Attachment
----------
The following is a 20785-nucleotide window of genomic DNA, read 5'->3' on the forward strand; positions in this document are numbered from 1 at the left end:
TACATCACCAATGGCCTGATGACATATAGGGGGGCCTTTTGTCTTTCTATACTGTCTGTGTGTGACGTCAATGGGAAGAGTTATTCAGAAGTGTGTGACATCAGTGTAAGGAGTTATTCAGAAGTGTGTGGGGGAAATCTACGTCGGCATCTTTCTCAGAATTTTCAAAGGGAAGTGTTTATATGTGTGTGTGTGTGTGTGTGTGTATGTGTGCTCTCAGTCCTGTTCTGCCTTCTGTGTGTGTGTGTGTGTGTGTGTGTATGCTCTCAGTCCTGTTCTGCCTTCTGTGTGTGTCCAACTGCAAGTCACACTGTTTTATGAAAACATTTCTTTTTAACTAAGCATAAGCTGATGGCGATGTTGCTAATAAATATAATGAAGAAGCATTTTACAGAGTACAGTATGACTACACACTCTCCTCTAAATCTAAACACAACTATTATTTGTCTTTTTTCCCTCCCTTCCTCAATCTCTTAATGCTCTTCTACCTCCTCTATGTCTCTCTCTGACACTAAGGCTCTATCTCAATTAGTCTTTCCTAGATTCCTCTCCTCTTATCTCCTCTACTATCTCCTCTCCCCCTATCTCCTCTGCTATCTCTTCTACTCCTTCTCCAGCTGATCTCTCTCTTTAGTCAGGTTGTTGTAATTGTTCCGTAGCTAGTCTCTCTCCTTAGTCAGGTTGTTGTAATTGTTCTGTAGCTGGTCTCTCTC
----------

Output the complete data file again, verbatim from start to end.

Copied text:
The following is a 20785-nucleotide window of genomic DNA, read 5'->3' on the forward strand; positions in this document are numbered from 1 at the left end:
TACATCACCAATGGCCTGATGACATATAGGGGGGCCTTTTGTCTTTCTATACTGTCTGTGTGTGACGTCAATGGGAAGAGTTATTCAGAAGTGTGTGACATCAGTGTAAGGAGTTATTCAGAAGTGTGTGGGGGAAATCTACGTCGGCATCTTTCTCAGAATTTTCAAAGGGAAGTGTTTATATGTGTGTGTGTGTGTGTGTGTGTATGTGTGCTCTCAGTCCTGTTCTGCCTTCTGTGTGTGTGTGTGTGTGTGTGTGTATGCTCTCAGTCCTGTTCTGCCTTCTGTGTGTGTCCAACTGCAAGTCACACTGTTTTATGAAAACATTTCTTTTTAACTAAGCATAAGCTGATGGCGATGTTGCTAATAAATATAATGAAGAAGCATTTTACAGAGTACAGTATGACTACACACTCTCCTCTAAATCTAAACACAACTATTATTTGTCTTTTTTCCCTCCCTTCCTCAATCTCTTAATGCTCTTCTACCTCCTCTATGTCTCTCTCTGACACTAAGGCTCTATCTCAATTAGTCTTTCCTAGATTCCTCTCCTCTTATCTCCTCTACTATCTCCTCTCCCCCTATCTCCTCTGCTATCTCTTCTACTCCTTCTCCAGCTGATCTCTCTCTTTAGTCAGGTTGTTGTAATTGTTCCGTAGCTAGTCTCTCTCCTTAGTCAGGTTGTTGTAATTGTTCTGTAGCTGGTCTCTCTC